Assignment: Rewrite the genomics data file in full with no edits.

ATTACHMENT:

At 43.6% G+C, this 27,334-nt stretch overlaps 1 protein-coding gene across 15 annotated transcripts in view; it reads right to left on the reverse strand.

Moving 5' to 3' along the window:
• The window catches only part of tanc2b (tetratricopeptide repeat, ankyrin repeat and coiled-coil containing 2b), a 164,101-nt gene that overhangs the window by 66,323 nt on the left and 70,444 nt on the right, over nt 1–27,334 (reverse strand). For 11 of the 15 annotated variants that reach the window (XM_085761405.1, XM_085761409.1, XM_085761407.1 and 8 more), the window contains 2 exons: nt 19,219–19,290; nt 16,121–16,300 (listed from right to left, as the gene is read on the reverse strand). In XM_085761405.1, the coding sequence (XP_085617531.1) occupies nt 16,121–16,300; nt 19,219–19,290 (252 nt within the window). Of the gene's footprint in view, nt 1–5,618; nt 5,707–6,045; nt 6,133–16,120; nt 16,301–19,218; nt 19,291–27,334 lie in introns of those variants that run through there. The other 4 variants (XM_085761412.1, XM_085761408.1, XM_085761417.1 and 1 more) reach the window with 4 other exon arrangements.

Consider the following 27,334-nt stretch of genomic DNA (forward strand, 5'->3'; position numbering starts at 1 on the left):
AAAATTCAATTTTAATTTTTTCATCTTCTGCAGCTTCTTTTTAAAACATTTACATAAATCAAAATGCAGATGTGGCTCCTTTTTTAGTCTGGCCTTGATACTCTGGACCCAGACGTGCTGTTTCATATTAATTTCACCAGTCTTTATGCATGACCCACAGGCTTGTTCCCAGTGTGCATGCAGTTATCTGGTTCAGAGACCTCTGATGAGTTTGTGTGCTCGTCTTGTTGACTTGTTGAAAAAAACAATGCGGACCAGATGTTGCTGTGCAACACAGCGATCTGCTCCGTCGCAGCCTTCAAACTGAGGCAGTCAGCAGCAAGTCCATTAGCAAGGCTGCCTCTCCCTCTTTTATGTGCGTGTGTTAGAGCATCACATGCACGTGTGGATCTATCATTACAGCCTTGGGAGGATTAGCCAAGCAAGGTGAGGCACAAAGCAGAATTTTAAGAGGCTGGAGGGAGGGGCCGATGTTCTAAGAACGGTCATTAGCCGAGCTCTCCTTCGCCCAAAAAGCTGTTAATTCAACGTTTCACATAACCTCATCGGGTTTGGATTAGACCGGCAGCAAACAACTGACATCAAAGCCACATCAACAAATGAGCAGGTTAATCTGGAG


At 43.6% G+C, this 27,334-nt stretch overlaps 1 protein-coding gene across 15 annotated transcripts in view; it reads right to left on the reverse strand.

Moving 5' to 3' along the window:
• The window catches only part of tanc2b (tetratricopeptide repeat, ankyrin repeat and coiled-coil containing 2b), a 164,101-nt gene that overhangs the window by 66,323 nt on the left and 70,444 nt on the right, over nt 1–27,334 (reverse strand). For 11 of the 15 annotated variants that reach the window (XM_085761405.1, XM_085761409.1, XM_085761407.1 and 8 more), the window contains 2 exons: nt 19,219–19,290; nt 16,121–16,300 (listed from right to left, as the gene is read on the reverse strand). In XM_085761405.1, the coding sequence (XP_085617531.1) occupies nt 16,121–16,300; nt 19,219–19,290 (252 nt within the window). Of the gene's footprint in view, nt 1–5,618; nt 5,707–6,045; nt 6,133–16,120; nt 16,301–19,218; nt 19,291–27,334 lie in introns of those variants that run through there. The other 4 variants (XM_085761412.1, XM_085761408.1, XM_085761417.1 and 1 more) reach the window with 4 other exon arrangements.

Consider the following 27,334-nt stretch of genomic DNA (forward strand, 5'->3'; position numbering starts at 1 on the left):
AAAATTCAATTTTAATTTTTTCATCTTCTGCAGCTTCTTTTTAAAACATTTACATAAATCAAAATGCAGATGTGGCTCCTTTTTTAGTCTGGCCTTGATACTCTGGACCCAGACGTGCTGTTTCATATTAATTTCACCAGTCTTTATGCATGACCCACAGGCTTGTTCCCAGTGTGCATGCAGTTATCTGGTTCAGAGACCTCTGATGAGTTTGTGTGCTCGTCTTGTTGACTTGTTGAAAAAAACAATGCGGACCAGATGTTGCTGTGCAACACAGCGATCTGCTCCGTCGCAGCCTTCAAACTGAGGCAGTCAGCAGCAAGTCCATTAGCAAGGCTGCCTCTCCCTCTTTTATGTGCGTGTGTTAGAGCATCACATGCACGTGTGGATCTATCATTACAGCCTTGGGAGGATTAGCCAAGCAAGGTGAGGCACAAAGCAGAATTTTAAGAGGCTGGAGGGAGGGGCCGATGTTCTAAGAACGGTCATTAGCCGAGCTCTCCTTCGCCCAAAAAGCTGTTAATTCAACGTTTCACATAACCTCATCGGGTTTGGATTAGACCGGCAGCAAACAACTGACATCAAAGCCACATCAACAAATGAGCAGGTTAATCTGGAG